Shuman Ghosemajumder, CTO of Shape Security and former Google click-fraud czar:

“This most recent credential spill at one of the world’s largest email providers further exacerbates the risk of millions of accounts being taken over at thousands of other major websites. This breach makes the job of cybercriminals that much easier, adding significantly to the more than 2 billion spilled credentials reported available to those attacking online accounts.”The real issue now is that these passwords will be used to breach thousands of other websites unrelated to Yahoo, as cybercriminals use advanced automated tools (like Sentry MBA) to discover where users have used those same passwords on other sites, through credential stuffing attacks, the most common attacks on web applications and APIs today.”Steve Rubin, Cybersecurity Attorney, Moritt Hock & Hamroff:

“The FTC has been enforcing consumer protection statutes. If the FTC thinks Yahoo had lax security, regardless of their disclosures, the FTC may file an action. Because the breach relates to email, the ramifications are far reaching. Transactions performed over email may be compromised and that can include all sorts of sensitive data. Further, Yahoo credentials are used to access many services. And now those services are compromised. Aside from the number of customers, the nature of this data presents potentially far reaching ramifications.”

Chris Petersen, CTO and Co-Founder of LogRhythm:

“As I’ve said before, Yahoo must operate with the assumption that their network is untrustworthy. It’s likely the attacker still has avenues in, and left behind back doors and time bombs for future compromise. We’ve seen malicious code planted in compromised networks that go active months, even years later, providing the hackers access back into the network.”

“Moreover, they need to focus on protecting their most valuable data, identity information and the passwords of their users certainly fall in to this category. They must create a ‘Virtual monitoring shield’ around this data to detect unauthorized and abnormal access.”

Matt Little, VP of Product Development at PKWARE:

“We know encrypting data mitigates sensitive information exposure when the inevitable data breach occurs. Yahoo was encrypting some, but not all of this data. As we have seen many times before, data breaches in non-regulated industries are often much worse in terms of exposure, and due to lack of IT security spend, result in exceedingly long detection times with little to no information as to how it happened. Every organization needs a defense-in-depth approach to information security. It is no longer acceptable to ignore data-centric technologies, like data-level encryption as part of a modern approach.”

Ilia Kolochenko, CEO of High-Tech Bridge:

“I don’t think the breach will impact Yahoo’s customers in any new manner now, unless someone makes the breached database public and enables the re-use of passwords and secret questions/answers. The attackers who breached Yahoo must have already leveraged the compromised data for their own purposes. If they haven’t done so already after September’s disclosure, all Yahoo customers should consider changing their passwords, including accounts on all other services on which they registered using their Yahoo email. Migration to a more reliable email provider, such as Gmail, also makes sense.”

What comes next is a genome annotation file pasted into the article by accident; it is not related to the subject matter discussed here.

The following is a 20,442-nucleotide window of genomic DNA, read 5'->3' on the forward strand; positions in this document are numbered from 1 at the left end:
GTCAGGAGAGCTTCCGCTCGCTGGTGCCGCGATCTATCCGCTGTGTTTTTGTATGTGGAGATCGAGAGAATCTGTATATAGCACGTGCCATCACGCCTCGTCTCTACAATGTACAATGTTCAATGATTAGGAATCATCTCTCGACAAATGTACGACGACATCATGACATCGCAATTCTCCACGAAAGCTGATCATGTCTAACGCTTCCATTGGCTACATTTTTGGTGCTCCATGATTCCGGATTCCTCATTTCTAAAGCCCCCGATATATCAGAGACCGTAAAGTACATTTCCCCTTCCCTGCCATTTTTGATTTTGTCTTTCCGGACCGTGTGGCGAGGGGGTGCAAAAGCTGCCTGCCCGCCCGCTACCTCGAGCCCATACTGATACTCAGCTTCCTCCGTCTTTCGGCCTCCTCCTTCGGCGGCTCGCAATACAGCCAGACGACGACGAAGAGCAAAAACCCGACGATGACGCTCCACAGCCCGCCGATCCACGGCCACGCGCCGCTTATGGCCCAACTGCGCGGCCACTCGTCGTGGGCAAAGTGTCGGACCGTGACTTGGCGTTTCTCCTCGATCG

Scott Fulton, Technical Fellow at BeyondTrust:

“Now more than ever companies need to protect themselves when other companies are compromised. We all know users reuse passwords and we can almost guarantee that the answers to user’s internal secret questions are the same as their personal secret questions. Users must take steps to protect themselves with internal access and privilege management. Again, we see why users should never reuse passwords. For the vast majority of users, convenience will always trump security. Available tools, including many password managers are still too hard to use by the average citizen and other means are required to protect end-users and consumers alike from their own laziness.”

Vishal Gupta, CEO of Seclore:

“Yahoo is learning for the second time this year that the most dangerous data breach is the one that goes undetected, and it could have a significant impact on negotiations with Verizon. With the details of over a billion users compromised, there is no doubt that the leaked information has already been leveraged by cybercriminals in one way or another. While payment details weren’t stolen, the hackers made away with names, email addresses, phone numbers, and other PII that can be used for highly targeted spear-phishing campaigns. Until organizations responsible for safeguarding large amounts of user information shift to a data-centric security model, they remain highly-valuable targets for hackers, who will continue to come up with inventive ways to infiltrate systems.”